Thinking back afterwards this struck me how these are exactly the sorts of things which are all par for the course as a film producer: panic, talking to people, blagging, problem solving, seizing the moment, limited resources, asking for money, budgeting and making ends meet. So it seems I put some of these skills to good use throughout the day. And amazingly, I haven’t forgotten my wallet since.

Pitching

Yesterday Gail Hackston and I went to the Film London offices to pitch for Cancer Hair which was shortlisted for the Eastern Edge film fund. There was only a 20% chance we would win. The other teams were all extremely strong and every project was interesting. We weren’t successful! Even so this wasn’t a wasted trip.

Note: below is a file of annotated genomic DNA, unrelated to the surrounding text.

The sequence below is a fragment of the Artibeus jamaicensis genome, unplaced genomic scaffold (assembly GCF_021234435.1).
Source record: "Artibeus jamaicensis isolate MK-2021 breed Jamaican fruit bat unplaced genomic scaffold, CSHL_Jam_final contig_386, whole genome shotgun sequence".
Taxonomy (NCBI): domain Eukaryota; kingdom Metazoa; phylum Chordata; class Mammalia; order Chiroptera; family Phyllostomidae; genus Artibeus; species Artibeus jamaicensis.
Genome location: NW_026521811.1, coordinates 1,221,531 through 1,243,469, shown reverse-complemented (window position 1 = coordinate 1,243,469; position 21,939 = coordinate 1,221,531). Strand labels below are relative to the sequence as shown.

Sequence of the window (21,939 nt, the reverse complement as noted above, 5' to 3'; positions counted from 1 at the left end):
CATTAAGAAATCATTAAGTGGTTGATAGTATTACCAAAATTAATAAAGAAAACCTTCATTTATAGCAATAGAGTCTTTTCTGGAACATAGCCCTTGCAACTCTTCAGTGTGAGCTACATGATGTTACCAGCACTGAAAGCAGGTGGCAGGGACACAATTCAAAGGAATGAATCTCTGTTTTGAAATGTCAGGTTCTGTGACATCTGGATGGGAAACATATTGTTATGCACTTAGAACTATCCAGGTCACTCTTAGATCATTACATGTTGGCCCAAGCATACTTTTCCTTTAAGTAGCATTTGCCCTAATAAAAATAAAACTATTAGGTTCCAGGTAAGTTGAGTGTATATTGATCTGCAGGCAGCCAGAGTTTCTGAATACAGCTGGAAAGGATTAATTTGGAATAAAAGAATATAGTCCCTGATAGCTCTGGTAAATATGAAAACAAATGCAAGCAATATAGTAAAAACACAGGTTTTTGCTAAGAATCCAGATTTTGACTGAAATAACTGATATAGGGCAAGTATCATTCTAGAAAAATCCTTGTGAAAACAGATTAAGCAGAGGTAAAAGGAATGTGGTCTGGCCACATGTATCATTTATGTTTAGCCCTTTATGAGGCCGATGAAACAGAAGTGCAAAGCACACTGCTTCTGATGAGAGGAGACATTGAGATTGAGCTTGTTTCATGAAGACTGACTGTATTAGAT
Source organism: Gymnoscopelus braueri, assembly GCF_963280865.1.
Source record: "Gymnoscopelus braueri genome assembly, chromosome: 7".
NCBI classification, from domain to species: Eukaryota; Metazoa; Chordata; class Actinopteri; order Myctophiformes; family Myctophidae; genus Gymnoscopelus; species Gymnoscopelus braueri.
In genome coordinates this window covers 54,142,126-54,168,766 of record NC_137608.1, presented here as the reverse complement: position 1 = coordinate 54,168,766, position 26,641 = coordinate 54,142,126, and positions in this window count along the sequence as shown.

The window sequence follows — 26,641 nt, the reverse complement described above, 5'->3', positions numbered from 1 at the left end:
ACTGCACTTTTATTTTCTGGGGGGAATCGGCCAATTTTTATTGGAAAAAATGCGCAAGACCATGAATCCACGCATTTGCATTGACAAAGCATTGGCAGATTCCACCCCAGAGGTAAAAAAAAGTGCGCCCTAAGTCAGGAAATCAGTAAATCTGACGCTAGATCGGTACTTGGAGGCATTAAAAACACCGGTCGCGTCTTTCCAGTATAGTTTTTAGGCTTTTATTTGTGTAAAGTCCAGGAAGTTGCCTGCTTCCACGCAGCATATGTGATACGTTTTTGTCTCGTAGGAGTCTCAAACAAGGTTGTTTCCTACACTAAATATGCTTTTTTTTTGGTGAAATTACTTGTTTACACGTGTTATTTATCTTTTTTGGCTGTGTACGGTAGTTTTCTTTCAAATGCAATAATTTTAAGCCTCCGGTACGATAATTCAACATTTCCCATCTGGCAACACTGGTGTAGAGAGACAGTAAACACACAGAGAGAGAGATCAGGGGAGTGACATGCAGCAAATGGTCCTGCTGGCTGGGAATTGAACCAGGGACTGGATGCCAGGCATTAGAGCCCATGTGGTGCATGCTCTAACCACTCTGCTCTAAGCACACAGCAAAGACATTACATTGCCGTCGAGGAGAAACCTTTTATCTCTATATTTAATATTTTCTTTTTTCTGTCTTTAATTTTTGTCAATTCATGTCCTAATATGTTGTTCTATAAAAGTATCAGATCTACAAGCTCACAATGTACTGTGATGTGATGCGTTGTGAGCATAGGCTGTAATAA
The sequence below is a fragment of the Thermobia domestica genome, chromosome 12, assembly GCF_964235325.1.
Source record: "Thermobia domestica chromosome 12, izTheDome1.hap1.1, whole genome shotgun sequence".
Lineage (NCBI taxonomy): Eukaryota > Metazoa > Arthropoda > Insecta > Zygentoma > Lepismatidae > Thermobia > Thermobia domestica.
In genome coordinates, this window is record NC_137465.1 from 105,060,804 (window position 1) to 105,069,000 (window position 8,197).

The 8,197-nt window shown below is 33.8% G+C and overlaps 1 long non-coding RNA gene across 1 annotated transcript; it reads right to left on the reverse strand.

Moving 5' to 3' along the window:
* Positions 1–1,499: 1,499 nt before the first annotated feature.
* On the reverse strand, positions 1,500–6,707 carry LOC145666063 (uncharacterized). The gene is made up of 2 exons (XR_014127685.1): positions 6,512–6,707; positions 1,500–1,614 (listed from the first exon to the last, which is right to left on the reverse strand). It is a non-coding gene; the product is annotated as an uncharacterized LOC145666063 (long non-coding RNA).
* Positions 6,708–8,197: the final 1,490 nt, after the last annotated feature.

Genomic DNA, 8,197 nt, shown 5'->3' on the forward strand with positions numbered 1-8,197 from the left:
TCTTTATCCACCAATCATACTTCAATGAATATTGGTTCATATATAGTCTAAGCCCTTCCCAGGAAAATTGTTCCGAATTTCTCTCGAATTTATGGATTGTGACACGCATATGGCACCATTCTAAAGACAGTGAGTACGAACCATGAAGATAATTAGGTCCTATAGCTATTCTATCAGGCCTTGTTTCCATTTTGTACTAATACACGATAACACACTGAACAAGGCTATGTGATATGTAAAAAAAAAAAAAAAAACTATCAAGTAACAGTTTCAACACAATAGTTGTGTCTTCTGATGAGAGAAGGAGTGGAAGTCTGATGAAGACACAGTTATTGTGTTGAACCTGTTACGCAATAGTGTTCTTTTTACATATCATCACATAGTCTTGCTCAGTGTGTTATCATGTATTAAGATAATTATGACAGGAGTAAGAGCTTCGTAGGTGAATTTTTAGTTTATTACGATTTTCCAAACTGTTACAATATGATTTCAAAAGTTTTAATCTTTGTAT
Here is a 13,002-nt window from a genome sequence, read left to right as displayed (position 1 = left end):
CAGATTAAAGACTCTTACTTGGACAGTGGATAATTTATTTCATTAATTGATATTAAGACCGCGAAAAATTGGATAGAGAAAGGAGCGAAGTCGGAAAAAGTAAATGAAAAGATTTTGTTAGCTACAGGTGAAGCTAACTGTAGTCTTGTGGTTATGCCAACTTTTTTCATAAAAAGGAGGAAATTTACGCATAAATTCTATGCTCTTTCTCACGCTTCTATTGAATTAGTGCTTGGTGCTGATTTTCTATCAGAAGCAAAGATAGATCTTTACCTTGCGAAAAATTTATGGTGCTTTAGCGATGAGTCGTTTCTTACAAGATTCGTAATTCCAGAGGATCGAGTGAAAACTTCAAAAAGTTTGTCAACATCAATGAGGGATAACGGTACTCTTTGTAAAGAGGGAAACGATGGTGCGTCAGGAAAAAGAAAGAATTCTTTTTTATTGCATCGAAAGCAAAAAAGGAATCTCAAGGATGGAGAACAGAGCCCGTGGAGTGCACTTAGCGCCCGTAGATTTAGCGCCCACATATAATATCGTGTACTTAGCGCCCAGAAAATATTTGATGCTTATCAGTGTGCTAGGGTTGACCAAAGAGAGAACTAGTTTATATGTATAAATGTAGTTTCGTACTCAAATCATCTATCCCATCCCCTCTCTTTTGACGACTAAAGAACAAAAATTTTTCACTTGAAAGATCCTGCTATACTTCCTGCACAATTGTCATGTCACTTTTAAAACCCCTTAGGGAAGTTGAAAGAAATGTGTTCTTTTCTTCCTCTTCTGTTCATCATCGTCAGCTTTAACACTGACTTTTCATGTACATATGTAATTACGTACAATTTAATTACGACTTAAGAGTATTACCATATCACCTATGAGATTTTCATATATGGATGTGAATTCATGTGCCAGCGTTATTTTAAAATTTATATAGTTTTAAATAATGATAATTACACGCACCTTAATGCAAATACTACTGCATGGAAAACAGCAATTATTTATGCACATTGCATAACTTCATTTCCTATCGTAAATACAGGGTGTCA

The process of pitching is a cross between speed-dating and a job interview. You have 5 minutes to sell the project. It is vital you can hit the key points with ease. Open inviting body language and confidence is vital. You need to know the timing perfectly. But perhaps the single most important thing is passion and the ability to be able to “sell” the project.

I spent most of the day before the pacing up and down the kitchen doing jazz hands practicing –much to the amusement of our kids (“Daddy has gone mad and he’s still talking to himself”). In the end I structured things so I could add in or drop parts out depending on how the time was progressing. This wasn’t an easy process, but I am very glad I did this. It is remarkably easy to either ramble over the allocated time nervously or clam up and forget things nervously. There are aspects I’m sure we could improve – but I don’t think we delivered a truly terrible first-ever pitch. We will be speaking to Eastern Edge to gather feedback next week.

A knock-back is usually more important than a success – you can learn more from this. I believe this is the case, plus if it wasn’t meant to be – best we know now. That what doesn’t kill us…